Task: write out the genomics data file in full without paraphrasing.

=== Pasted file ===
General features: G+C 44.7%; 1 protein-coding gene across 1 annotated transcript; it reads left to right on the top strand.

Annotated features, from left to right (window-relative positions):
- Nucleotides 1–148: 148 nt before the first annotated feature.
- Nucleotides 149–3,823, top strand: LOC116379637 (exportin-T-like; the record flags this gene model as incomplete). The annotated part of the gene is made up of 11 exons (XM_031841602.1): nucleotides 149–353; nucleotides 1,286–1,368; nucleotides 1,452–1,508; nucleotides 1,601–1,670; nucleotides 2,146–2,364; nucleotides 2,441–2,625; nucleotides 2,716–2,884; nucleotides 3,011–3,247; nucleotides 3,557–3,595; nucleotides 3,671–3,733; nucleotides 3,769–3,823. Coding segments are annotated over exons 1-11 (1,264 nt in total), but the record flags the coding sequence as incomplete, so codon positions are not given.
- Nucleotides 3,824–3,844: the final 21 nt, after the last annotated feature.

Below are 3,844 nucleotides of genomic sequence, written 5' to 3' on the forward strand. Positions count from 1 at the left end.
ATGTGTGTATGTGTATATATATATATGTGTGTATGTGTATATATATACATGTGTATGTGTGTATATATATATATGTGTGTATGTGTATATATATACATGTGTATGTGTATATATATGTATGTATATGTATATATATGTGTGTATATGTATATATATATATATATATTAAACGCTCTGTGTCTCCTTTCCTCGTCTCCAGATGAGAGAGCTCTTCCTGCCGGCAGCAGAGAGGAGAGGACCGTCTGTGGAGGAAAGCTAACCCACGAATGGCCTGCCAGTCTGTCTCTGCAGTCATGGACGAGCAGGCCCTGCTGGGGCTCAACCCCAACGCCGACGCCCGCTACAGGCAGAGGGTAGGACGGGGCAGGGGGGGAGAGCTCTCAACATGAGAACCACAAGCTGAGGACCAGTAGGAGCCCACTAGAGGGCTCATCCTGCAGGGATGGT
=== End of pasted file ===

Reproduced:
General features: G+C 44.7%; 1 protein-coding gene across 1 annotated transcript; it reads left to right on the top strand.

Annotated features, from left to right (window-relative positions):
- Nucleotides 1–148: 148 nt before the first annotated feature.
- Nucleotides 149–3,823, top strand: LOC116379637 (exportin-T-like; the record flags this gene model as incomplete). The annotated part of the gene is made up of 11 exons (XM_031841602.1): nucleotides 149–353; nucleotides 1,286–1,368; nucleotides 1,452–1,508; nucleotides 1,601–1,670; nucleotides 2,146–2,364; nucleotides 2,441–2,625; nucleotides 2,716–2,884; nucleotides 3,011–3,247; nucleotides 3,557–3,595; nucleotides 3,671–3,733; nucleotides 3,769–3,823. Coding segments are annotated over exons 1-11 (1,264 nt in total), but the record flags the coding sequence as incomplete, so codon positions are not given.
- Nucleotides 3,824–3,844: the final 21 nt, after the last annotated feature.

Below are 3,844 nucleotides of genomic sequence, written 5' to 3' on the forward strand. Positions count from 1 at the left end.
ATGTGTGTATGTGTATATATATATATGTGTGTATGTGTATATATATACATGTGTATGTGTGTATATATATATATGTGTGTATGTGTATATATATACATGTGTATGTGTATATATATGTATGTATATGTATATATATGTGTGTATATGTATATATATATATATATATTAAACGCTCTGTGTCTCCTTTCCTCGTCTCCAGATGAGAGAGCTCTTCCTGCCGGCAGCAGAGAGGAGAGGACCGTCTGTGGAGGAAAGCTAACCCACGAATGGCCTGCCAGTCTGTCTCTGCAGTCATGGACGAGCAGGCCCTGCTGGGGCTCAACCCCAACGCCGACGCCCGCTACAGGCAGAGGGTAGGACGGGGCAGGGGGGGAGAGCTCTCAACATGAGAACCACAAGCTGAGGACCAGTAGGAGCCCACTAGAGGGCTCATCCTGCAGGGATGGT